how principals can improve early childhood development centers

Early childhood development centers, often referred to as crèches, nurseries, edu-cares or preschools, are vital spaces for young children. There they can learn and play, interact with their peers and receive care while their parents are at work or looking for a job. These centers are cornerstones of children’s development – ​​and their future.

In South Africa, 1,660 3,173 children are enrolled in 42,420 early childhood development programs.

Early childhood development centers also have another role that is not often talked about: that of employer. This is particularly important in a country like South Africa, which has an unemployment rate of 33.9%. Across the country, early childhood development centers employ 165,059 people, mostly women, as “teaching” staff. It is a large and growing workforce.

Managing employees, children, parents and infrastructure is a difficult task. This means that directors of early childhood development centers are key figures. They are, of course, often the public face and figurehead of an institution. But they are also business people: managers, responsible for resource allocation, planning and organizational leadership.

These skills have become even more crucial since a change in April 2022 which means that South Africa’s Department of Basic Education governs the early childhood development sector, a role that was previously played by the Department of Education. social development. Principals are called upon to adapt and respond to change as the sector adapts to new processes and policies from the Department of Basic Education.

The problem, as my recent doctoral research shows, is that many directors of early childhood development centers lack the necessary human resource and program management skills to turn governance change into an opportunity. Nor have they been taught how to coordinate the many moving parts involved in running a center.

This is despite the importance of highlighting these skills in government policy on early childhood development. The policy states that, by 2030, all early childhood development practitioners and managers should have the right knowledge, skills, infrastructure and materials to support a “comprehensive package” of early learning services . He also says that:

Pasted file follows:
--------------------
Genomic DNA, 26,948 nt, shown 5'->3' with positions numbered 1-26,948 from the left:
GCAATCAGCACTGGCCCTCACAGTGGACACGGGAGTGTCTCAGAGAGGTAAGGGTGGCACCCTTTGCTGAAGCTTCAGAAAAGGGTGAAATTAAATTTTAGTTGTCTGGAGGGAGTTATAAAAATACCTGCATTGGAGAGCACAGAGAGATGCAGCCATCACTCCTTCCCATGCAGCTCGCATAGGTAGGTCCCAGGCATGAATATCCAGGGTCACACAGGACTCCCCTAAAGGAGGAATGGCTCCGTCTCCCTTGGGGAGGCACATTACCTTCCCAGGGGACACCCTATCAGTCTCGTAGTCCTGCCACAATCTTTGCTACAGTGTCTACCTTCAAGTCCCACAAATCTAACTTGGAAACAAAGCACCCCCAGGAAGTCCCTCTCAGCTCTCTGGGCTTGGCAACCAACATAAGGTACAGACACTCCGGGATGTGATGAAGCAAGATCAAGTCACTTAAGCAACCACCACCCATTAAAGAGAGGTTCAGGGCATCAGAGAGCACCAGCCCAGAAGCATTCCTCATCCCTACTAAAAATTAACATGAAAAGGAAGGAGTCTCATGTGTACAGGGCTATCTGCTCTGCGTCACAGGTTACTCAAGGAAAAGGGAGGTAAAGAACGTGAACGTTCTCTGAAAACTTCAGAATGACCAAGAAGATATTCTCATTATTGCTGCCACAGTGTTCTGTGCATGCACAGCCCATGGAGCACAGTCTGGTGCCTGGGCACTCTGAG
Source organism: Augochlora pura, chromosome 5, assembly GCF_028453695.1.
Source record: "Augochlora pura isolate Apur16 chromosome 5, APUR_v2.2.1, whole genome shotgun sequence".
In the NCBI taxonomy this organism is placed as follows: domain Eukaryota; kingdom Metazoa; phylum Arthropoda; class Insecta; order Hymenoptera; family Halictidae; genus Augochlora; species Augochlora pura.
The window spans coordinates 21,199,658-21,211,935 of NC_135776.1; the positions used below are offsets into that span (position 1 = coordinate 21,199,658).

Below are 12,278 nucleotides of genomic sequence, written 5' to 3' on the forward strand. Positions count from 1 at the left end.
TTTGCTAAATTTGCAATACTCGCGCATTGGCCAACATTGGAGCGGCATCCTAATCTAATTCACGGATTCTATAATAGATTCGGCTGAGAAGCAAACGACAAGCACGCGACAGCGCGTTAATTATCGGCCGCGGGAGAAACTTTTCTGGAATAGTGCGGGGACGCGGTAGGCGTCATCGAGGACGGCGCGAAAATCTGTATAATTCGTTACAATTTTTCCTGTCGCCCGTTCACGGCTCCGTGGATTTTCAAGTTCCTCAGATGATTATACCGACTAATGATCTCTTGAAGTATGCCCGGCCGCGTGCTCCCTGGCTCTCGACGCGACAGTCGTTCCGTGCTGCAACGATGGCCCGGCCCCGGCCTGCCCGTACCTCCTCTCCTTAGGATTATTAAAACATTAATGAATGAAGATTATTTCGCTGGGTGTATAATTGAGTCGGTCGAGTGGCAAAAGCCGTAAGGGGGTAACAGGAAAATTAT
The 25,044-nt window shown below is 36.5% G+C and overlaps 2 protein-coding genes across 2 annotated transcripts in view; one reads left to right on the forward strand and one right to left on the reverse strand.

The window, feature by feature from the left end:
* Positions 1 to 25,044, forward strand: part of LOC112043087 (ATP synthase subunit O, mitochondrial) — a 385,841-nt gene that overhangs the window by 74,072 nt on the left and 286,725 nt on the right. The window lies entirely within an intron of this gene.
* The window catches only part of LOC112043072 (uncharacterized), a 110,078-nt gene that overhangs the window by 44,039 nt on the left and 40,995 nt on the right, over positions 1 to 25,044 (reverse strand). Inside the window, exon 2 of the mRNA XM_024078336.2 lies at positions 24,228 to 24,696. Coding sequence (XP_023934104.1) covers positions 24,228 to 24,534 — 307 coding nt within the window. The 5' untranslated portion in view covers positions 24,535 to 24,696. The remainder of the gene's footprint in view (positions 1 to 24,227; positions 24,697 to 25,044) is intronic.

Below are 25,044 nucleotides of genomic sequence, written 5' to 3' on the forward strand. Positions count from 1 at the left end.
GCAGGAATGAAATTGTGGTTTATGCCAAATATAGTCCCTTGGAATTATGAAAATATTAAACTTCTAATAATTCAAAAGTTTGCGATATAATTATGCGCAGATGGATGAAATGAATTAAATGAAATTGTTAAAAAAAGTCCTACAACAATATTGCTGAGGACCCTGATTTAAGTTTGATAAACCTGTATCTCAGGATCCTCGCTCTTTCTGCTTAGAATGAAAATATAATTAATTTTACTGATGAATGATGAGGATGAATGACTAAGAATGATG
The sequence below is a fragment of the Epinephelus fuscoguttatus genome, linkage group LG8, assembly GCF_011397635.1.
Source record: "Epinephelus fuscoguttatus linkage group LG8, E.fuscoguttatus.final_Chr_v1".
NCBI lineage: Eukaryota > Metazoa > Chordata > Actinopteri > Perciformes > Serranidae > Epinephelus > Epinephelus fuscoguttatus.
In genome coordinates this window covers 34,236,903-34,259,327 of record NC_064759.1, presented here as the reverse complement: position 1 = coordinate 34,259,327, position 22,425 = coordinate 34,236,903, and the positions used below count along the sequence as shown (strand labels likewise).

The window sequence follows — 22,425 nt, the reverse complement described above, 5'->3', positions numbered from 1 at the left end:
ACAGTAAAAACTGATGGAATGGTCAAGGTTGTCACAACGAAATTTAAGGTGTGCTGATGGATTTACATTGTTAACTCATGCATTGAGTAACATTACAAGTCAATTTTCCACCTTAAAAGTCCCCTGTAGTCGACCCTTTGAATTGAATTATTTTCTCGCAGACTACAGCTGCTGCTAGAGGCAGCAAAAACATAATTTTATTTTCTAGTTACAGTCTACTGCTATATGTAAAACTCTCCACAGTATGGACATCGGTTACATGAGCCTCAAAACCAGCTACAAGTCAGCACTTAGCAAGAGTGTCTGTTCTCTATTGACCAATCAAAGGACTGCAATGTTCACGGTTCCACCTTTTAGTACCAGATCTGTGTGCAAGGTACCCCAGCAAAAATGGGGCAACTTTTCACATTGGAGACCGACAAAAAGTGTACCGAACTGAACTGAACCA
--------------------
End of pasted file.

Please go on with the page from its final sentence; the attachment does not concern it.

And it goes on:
It is the responsibility of government departments such as the Department of Basic Education to mobilize funds and implement programs to build the capacity of early childhood development practitioners.

My research suggests this is an ambitious plan and timeline – but the goal need not be unattainable with political goodwill and investment in leadership.

What the directors told me

The objective of my PhD was to gain an understanding of the essential managerial skills of managers in the early childhood development sector to effectively manage centers in South Africa. There were 30 attendees; 14 were directors of early childhood development centers and 16 were managers working in the area of ​​early childhood development.

Some of the issues I identified among principals (based on their own assessment and managers’ opinions) in my research were:

  • Managers juggled many tasks without the right skills and support.

  • A lack of financial literacy. Even when the centers were generating decent incomes, managers didn’t always know how to manage money or set budgets.

  • Poor administrative skills and incomplete record keeping.

  • Poor communication skills. Principals know they are key to building relationships with parents and staff, but they are not always sure of their own skills.

  • Difficulties registering centers or gathering the necessary documentation to do so. Principals said they often struggled to access the right information or meet the requirements to receive government grants. This has been particularly problematic during the COVID shutdowns, when additional financial support has made the difference between centers surviving the pandemic or having to close their doors.

Principals also told me that they lacked the resources, time and support needed for professional development that would benefit them and their staff. Principals and teaching staff learn on the job, but ongoing training is also crucial.

So what is the way forward?


Several recommendations emerged from my research. Their application can help the sector meet its policy requirements.

First, all early childhood development centers should create a document that defines the role of a director and outlines the support they will need to fulfill this role. This document could help school principals better understand their functions and tasks.

Second, training organizations and government should prioritize professional and personal development through forums and workshops for managers. This should be continuous rather than one-off and requires both financial and human investment.

Among other things, principals should learn to manage salaries and resources, and to take responsibility. Principals must also be equipped with the necessary business management skills to pursue funding opportunities and cultivate partnerships that understand the nature of the early childhood development sector.

I also recommend that managers of early childhood development centers and those who work with these centers adopt evidence-based monitoring and evaluation processes to support enrollment and principal management processes.

Training and mentoring could help school leaders develop their management and business skills. Establishing management skills for head teachers can only improve the outcomes of South Africa’s youngest citizens. As one participant told me, “Leadership is a process, not a position. There is no organizational learning without individual learning.

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